Should I give my cat milk?

Do cats need milk in their diet? Do cats need the calcium found in milk? We answer all of your milk-related questions!

Should I give my cat milk?

One of the most common misconceptions is that all milk is good for cats! Milk can be high in fat, in fact one saucer of milk is the equivalent of four burgers (based on a 4.5kg cat and an average size woman) - but giving your cat ordinary cows' milk can also cause upset tummies, cramps and even severe diarrhoea.

Diarrhoea can be fatal to kittens because it dehydrates their bodies very quickly. After weaning, milk is not necessary in a cat's diet. Their ability to digest lactose (the sugar in milk) reduces. Cats can even become intolerant to ordinary cows' milk, resulting in the diarrhoea mentioned above.

Fresh, clean water is actually all cats will ever need - read our advice if your cat doesn't seem to drink enough water. If you do wish to give your cat milk, then you can buy lactose reduced cows' milk (lactose is the sugar found in milk) from your pet food store, vets or supermarket, some even have added vitamins and minerals. So although milk is not essential in a cat's diet, some cat owners find that lactose reduced cows' milk can be a great way to give their pet a healthy treat and to help keep them hydrated. Indeed, some cats will not drink milk at all.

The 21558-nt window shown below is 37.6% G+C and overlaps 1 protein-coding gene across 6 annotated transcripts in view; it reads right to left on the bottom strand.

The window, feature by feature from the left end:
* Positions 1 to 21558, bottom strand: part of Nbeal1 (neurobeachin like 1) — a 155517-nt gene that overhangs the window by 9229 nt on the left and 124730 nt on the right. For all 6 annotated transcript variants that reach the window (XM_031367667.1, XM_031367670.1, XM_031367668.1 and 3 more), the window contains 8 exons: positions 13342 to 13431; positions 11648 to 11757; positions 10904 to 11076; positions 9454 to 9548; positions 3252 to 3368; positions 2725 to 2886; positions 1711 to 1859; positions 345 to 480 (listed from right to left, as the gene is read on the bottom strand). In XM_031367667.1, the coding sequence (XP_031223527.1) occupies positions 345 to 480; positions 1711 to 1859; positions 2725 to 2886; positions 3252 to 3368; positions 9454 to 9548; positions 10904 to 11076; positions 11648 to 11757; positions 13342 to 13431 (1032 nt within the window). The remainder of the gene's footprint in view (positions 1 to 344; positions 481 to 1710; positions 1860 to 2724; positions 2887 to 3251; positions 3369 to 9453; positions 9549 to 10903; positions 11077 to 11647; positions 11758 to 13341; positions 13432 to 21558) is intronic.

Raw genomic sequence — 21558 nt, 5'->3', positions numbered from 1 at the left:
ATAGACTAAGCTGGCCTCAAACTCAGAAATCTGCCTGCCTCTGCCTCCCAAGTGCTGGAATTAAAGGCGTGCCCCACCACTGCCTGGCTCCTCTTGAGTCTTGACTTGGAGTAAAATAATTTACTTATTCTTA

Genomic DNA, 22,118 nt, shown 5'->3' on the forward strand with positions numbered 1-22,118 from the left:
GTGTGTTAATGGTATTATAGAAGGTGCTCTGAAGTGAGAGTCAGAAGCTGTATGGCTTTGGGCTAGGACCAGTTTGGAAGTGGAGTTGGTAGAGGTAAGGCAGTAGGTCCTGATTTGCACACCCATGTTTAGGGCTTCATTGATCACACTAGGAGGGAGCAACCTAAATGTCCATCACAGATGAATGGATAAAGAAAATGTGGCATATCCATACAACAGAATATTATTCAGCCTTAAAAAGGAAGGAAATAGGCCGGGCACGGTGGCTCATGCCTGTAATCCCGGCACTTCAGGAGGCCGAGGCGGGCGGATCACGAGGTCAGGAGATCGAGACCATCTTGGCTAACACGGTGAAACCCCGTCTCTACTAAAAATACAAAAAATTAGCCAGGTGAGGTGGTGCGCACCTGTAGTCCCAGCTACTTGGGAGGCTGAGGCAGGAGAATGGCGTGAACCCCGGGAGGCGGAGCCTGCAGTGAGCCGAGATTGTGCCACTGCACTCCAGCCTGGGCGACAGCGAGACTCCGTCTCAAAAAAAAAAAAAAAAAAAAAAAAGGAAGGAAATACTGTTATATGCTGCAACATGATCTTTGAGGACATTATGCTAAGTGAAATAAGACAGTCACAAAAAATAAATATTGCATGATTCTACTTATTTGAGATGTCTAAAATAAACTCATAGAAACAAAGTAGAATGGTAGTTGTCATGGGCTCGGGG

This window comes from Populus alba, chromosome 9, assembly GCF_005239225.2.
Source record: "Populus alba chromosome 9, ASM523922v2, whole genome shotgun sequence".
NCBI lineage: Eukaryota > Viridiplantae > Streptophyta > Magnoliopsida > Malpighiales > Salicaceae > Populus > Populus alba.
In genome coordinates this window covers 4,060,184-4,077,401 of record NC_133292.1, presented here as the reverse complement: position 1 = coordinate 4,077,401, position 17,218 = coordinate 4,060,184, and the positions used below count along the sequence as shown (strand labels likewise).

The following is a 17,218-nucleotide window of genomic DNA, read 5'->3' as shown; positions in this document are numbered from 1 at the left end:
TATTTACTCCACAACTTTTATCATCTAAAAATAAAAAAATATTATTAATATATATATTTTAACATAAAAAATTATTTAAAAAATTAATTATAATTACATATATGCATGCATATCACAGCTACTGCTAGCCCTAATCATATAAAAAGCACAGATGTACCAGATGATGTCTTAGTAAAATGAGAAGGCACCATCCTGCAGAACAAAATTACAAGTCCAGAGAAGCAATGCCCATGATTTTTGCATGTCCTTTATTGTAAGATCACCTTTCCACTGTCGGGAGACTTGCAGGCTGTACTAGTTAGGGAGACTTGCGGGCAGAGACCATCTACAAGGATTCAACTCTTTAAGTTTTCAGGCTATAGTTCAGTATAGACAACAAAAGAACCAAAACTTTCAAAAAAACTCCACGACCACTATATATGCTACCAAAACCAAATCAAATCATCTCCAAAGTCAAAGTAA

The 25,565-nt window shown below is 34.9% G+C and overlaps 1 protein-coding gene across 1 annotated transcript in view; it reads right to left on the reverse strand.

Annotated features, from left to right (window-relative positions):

Does my cat need the calcium from milk?

Most cats are lactose intolerant because they lack the enzyme lactase, which aids in digesting lactose. As undigested lactose passes through the cat's digestive system it draws water from the intestines. Lactose cannot pass easily through the intestinal wall into the bloodstream, so it remains in the intestines.

Next, gut bacteria invade and fermentation sets in causing large amounts of gas to form. The result is pain and diarrhoea for your cat. Very young kittens produce the enzyme lactase when suckling from their mother but the ability to produce the enzyme diminishes after weaning.

Soft tissues such as meats (essential in a cat's diet) and offal are very low in calcium and if they are fed as the sole food source, calcium deficiency will occur. You might think that milk is the only source of calcium and the answer to this problem, but good proprietary diets will contain adequate supplies of the major and trace minerals, which includes calcium.